Matters came to a head in June 1988, when Nepal concluded a secret arms purchase with China, under which Beijing would supply obsolescent air defense artillery at bargain prices. India protested vigorously that Nepal’s action had violated the spirit, if not the letter, of a1950 peace and friendship treaty. Admittedly, a limited number of vintage air defense weapons hardly could have represented a threat to India. Hawks in New Delhi interpreted the sale as a dangerous precedent that could not go unchallenged.

In bilateral discussions, India went on to raise the issue of Nepal's supposed insensitivity to India's vital interests. Nepal continued to insist it had the sovereign right to determine its own defense requirements. Nepalese officials pointed out that that use of air defense assets against India would never arise as long as Indian fighters respected Nepalese air space.

In March 1989, the Nepal-India trade and transit agreement came up for renewal. Indian Prime Minister Rajiv Gandhi refused to extend the agreement unless Nepal agreed to meet India's commercial and defense concerns. After allowing the agreement to lapse, India closed 13 of the 15 border checkposts that regulated most of Nepal's trade with the outside world. The blockade was a severe blow to Nepal because there were no other reliable transit routes. The Chinese railway ended 800 kilometers short of the Nepalese border, and the road linking Kathmandu and Tibet was closed much of the year by avalanches and monsoon landslides. Pakistan and Bangladesh were hardly in a position to supply major assistance because their only land routes to Nepal traversed India.

Nepal simply did not have the military, diplomatic, or economic clout to withstand the Indian blockade, which was gradually eased following the installation of pro-Indian parties in power in 1990. The refusal of the United States and other Western powers to come to Nepal’s aid exposed their acquiescence to the assumption that Nepal is an exclusive area of Indian influence.

The blockade was a manifestation of India's policy of isolating and subjugating its smaller neighbors – a policy Nepal is not alone in perceiving or reacting against. Pakistan has been expressing such concerns ever since the partition of the subcontinent in 1947. Recent border clashes between Indian and Bangladesh forces exposed the flaws in Indian diplomacy. True, India was instrumental in the emergence of Bangladesh in 1971, but taking relations for granted is fraught with danger.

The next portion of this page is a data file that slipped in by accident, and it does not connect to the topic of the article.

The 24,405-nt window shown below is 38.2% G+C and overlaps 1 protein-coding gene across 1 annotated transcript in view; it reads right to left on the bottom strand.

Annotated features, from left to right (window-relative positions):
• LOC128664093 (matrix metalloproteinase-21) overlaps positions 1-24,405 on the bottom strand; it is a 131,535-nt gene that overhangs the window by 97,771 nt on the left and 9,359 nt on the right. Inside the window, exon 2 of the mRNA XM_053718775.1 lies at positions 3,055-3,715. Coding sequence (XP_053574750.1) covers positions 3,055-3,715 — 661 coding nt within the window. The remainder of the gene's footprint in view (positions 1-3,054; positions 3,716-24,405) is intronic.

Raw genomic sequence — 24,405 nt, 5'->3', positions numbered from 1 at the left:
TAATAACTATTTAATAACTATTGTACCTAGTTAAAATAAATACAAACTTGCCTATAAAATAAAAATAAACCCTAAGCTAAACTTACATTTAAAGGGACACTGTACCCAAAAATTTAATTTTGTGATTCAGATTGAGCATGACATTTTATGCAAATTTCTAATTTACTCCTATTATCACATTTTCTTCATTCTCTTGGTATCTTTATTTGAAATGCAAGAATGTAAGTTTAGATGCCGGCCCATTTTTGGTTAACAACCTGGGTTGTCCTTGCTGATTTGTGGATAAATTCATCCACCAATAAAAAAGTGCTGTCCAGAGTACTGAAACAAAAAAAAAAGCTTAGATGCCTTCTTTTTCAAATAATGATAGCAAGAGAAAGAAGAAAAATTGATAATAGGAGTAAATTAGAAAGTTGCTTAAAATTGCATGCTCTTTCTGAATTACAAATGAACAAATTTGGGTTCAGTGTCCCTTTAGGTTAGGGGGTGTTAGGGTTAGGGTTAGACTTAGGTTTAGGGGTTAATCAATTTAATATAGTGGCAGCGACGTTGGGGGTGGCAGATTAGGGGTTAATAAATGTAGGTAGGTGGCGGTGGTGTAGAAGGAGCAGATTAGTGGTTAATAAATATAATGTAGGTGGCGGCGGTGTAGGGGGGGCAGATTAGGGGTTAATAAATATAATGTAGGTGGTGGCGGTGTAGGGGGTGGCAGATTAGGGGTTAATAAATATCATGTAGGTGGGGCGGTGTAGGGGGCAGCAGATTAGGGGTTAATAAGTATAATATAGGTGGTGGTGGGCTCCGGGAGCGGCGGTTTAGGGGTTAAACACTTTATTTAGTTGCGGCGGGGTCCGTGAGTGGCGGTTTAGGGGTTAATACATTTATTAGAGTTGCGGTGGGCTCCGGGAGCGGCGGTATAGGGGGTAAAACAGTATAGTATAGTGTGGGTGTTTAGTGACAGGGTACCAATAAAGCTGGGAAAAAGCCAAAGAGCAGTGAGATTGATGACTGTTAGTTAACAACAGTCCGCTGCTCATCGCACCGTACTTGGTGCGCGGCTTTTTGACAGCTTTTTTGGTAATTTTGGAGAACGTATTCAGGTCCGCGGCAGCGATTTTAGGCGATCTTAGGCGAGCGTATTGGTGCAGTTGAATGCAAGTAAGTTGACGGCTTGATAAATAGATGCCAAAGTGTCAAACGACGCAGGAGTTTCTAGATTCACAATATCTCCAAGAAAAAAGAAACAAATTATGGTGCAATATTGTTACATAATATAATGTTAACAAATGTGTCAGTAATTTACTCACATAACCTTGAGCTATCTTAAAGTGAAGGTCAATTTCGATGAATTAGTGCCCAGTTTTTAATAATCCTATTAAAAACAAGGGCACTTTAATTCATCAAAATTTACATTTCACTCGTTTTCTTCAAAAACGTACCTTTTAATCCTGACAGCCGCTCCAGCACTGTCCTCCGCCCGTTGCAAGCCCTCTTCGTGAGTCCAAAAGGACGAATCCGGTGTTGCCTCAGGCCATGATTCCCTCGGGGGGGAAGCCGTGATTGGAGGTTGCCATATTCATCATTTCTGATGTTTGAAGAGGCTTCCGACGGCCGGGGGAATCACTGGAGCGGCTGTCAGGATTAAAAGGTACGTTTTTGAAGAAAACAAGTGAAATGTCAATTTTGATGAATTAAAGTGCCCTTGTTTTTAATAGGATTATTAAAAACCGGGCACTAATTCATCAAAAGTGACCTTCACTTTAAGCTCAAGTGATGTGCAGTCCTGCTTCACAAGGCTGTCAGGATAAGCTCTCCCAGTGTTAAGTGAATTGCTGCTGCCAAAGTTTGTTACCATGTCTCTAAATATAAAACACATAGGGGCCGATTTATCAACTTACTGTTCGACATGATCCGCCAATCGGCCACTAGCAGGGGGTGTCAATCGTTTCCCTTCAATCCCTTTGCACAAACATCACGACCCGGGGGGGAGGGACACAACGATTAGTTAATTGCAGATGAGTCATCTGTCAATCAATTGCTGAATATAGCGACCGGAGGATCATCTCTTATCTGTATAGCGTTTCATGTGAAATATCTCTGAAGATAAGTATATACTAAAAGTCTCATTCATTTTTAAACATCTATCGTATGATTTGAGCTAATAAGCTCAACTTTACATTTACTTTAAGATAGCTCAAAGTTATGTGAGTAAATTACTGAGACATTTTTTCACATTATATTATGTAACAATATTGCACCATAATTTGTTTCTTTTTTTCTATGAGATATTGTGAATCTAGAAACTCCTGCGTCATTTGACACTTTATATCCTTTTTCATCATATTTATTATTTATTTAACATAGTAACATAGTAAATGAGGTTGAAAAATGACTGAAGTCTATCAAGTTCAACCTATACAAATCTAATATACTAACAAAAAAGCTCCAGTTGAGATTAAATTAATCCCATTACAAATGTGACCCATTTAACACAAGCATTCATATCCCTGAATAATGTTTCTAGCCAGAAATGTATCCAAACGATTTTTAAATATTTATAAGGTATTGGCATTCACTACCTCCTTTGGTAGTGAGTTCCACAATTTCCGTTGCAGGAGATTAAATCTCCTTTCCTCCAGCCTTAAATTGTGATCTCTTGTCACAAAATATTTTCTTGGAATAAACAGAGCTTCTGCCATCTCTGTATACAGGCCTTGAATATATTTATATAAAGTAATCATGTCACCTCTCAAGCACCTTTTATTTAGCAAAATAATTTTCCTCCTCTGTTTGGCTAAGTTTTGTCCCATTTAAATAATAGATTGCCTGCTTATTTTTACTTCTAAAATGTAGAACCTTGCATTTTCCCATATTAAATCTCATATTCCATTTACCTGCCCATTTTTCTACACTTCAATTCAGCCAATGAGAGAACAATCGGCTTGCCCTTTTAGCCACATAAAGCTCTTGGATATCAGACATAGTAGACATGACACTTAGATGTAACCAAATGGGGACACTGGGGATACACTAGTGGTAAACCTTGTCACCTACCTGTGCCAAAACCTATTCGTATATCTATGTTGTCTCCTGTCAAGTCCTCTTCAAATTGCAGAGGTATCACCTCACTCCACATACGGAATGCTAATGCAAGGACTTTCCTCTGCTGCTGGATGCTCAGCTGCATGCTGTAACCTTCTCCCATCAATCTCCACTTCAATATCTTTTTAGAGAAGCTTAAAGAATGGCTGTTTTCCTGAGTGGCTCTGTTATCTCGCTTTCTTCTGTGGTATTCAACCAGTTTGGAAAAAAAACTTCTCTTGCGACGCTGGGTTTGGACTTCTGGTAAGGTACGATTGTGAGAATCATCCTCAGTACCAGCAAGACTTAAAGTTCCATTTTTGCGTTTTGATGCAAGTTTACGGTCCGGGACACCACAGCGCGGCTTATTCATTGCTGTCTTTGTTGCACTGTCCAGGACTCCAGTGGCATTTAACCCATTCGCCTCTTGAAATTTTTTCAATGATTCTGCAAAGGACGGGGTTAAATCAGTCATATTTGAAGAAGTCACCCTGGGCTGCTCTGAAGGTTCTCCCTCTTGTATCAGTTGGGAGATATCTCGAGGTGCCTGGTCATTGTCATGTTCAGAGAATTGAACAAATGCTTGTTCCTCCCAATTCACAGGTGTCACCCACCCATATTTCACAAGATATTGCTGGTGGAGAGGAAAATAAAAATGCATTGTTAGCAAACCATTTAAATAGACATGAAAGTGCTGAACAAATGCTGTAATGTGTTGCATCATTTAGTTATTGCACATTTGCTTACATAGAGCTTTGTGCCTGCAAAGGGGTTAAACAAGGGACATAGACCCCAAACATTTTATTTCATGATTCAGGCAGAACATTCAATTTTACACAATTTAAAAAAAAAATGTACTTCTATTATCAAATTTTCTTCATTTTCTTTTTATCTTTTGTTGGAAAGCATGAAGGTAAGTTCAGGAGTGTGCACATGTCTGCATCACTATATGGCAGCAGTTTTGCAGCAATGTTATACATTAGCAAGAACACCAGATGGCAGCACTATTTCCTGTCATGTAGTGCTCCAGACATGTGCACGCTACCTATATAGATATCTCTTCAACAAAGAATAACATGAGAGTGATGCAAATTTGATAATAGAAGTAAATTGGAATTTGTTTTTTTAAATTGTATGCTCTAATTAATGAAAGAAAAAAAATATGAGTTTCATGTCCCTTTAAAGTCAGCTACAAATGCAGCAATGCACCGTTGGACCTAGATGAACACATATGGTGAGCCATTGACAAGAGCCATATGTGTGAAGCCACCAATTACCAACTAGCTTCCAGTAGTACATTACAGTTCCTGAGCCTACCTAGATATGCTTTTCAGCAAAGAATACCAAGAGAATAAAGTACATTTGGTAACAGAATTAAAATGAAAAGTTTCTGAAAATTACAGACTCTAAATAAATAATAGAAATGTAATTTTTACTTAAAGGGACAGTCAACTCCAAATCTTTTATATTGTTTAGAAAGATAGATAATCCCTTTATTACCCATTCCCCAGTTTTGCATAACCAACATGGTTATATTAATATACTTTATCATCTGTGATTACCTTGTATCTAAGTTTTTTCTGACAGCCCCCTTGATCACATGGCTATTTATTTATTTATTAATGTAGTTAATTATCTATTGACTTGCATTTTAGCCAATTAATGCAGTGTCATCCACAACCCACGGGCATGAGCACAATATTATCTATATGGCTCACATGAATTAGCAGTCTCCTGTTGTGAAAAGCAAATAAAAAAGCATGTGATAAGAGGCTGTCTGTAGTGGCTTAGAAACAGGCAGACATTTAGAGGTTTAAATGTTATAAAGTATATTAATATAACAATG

Some 15 years ago, Sri Lanka’s Tamil Tiger rebels fighting for an independent homeland for the island nation’s Hindu minority joined hands with the country’s armed forces to chase out Indian peacekeeping troops sent to protect the Tamils.

As for Nepal, it is instructive to note that India’s relations with the world’s only Hindu kingdom reached one of their lowest points in history when the assiduously pro-Hindu Bharatiya Janata Party was leading the government in New Delhi.

The United States and Western democracies would do well to recognize that the flip side of Nepal’s aspirations for democracy is the desire to exercise full sovereignty as an independent country.

Admittedly, close historic, economic, social and cultural links will still allow India exercise a dominant influence on Nepal. New Delhi asserts that its reaction to the royal takeover is guided by this reality. However, India’s flip-flop on the issue of military assistance raises serious questions. Is India worried that the Nepalese have lost their democratic freedoms or are the noises emanating from New Delhi merely a bargaining tool to recover ground it perceives it has lost in the country through the marginalization of political parties?

Like its smaller South Asian neighbors, Nepal fully understands that China and India have some mutual interests that tend to transcend their rivalry. With the United States increasingly viewing containment of China as a major foreign-policy imperative, Beijing cannot afford to see New Delhi slip away into Washington’s orbit. To believe that the two Asian giants, which have seen a dramatic improvement in bilateral ties, have a convergence of opinion on South Asia, however, would be a monumental misreading of geopolitics.

For Nepal, the much-maligned “China card” – in the words of the Indian press – is merely a quest to assert its sovereign right to define its relations with its two powerful neighbors. The royal takeover has facilitated that process. This historic opportunity must not be squandered.